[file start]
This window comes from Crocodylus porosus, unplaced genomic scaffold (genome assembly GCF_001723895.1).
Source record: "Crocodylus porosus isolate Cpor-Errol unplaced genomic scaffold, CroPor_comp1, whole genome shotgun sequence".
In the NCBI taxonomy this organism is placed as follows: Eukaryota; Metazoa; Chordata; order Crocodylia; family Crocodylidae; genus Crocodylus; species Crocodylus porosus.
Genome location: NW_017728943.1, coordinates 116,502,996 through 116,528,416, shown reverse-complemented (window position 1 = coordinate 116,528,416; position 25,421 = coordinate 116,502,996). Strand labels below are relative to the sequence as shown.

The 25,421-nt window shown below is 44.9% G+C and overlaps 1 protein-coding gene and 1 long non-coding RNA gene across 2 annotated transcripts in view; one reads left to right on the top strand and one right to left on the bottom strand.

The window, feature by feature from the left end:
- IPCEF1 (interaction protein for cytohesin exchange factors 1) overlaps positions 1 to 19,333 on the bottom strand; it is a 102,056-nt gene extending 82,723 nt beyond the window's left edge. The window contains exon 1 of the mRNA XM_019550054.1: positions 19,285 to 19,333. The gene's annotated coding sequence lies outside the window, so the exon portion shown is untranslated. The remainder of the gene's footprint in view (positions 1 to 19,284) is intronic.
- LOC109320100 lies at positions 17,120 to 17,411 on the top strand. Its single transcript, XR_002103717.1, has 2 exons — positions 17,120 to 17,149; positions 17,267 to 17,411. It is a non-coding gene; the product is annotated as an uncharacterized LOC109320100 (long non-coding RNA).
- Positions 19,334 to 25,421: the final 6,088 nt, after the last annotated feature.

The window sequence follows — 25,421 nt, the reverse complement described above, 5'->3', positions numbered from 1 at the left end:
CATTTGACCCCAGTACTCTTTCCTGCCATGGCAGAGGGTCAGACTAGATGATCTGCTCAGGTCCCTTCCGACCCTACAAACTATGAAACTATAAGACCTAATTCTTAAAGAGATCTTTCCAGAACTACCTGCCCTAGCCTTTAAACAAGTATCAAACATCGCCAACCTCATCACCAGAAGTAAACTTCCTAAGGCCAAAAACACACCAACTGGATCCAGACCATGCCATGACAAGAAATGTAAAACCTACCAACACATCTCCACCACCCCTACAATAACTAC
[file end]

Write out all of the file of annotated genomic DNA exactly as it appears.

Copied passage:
This window comes from Crocodylus porosus, unplaced genomic scaffold (genome assembly GCF_001723895.1).
Source record: "Crocodylus porosus isolate Cpor-Errol unplaced genomic scaffold, CroPor_comp1, whole genome shotgun sequence".
In the NCBI taxonomy this organism is placed as follows: Eukaryota; Metazoa; Chordata; order Crocodylia; family Crocodylidae; genus Crocodylus; species Crocodylus porosus.
Genome location: NW_017728943.1, coordinates 116,502,996 through 116,528,416, shown reverse-complemented (window position 1 = coordinate 116,528,416; position 25,421 = coordinate 116,502,996). Strand labels below are relative to the sequence as shown.

The 25,421-nt window shown below is 44.9% G+C and overlaps 1 protein-coding gene and 1 long non-coding RNA gene across 2 annotated transcripts in view; one reads left to right on the top strand and one right to left on the bottom strand.

The window, feature by feature from the left end:
- IPCEF1 (interaction protein for cytohesin exchange factors 1) overlaps positions 1 to 19,333 on the bottom strand; it is a 102,056-nt gene extending 82,723 nt beyond the window's left edge. The window contains exon 1 of the mRNA XM_019550054.1: positions 19,285 to 19,333. The gene's annotated coding sequence lies outside the window, so the exon portion shown is untranslated. The remainder of the gene's footprint in view (positions 1 to 19,284) is intronic.
- LOC109320100 lies at positions 17,120 to 17,411 on the top strand. Its single transcript, XR_002103717.1, has 2 exons — positions 17,120 to 17,149; positions 17,267 to 17,411. It is a non-coding gene; the product is annotated as an uncharacterized LOC109320100 (long non-coding RNA).
- Positions 19,334 to 25,421: the final 6,088 nt, after the last annotated feature.

The window sequence follows — 25,421 nt, the reverse complement described above, 5'->3', positions numbered from 1 at the left end:
CATTTGACCCCAGTACTCTTTCCTGCCATGGCAGAGGGTCAGACTAGATGATCTGCTCAGGTCCCTTCCGACCCTACAAACTATGAAACTATAAGACCTAATTCTTAAAGAGATCTTTCCAGAACTACCTGCCCTAGCCTTTAAACAAGTATCAAACATCGCCAACCTCATCACCAGAAGTAAACTTCCTAAGGCCAAAAACACACCAACTGGATCCAGACCATGCCATGACAAGAAATGTAAAACCTACCAACACATCTCCACCACCCCTACAATAACTAC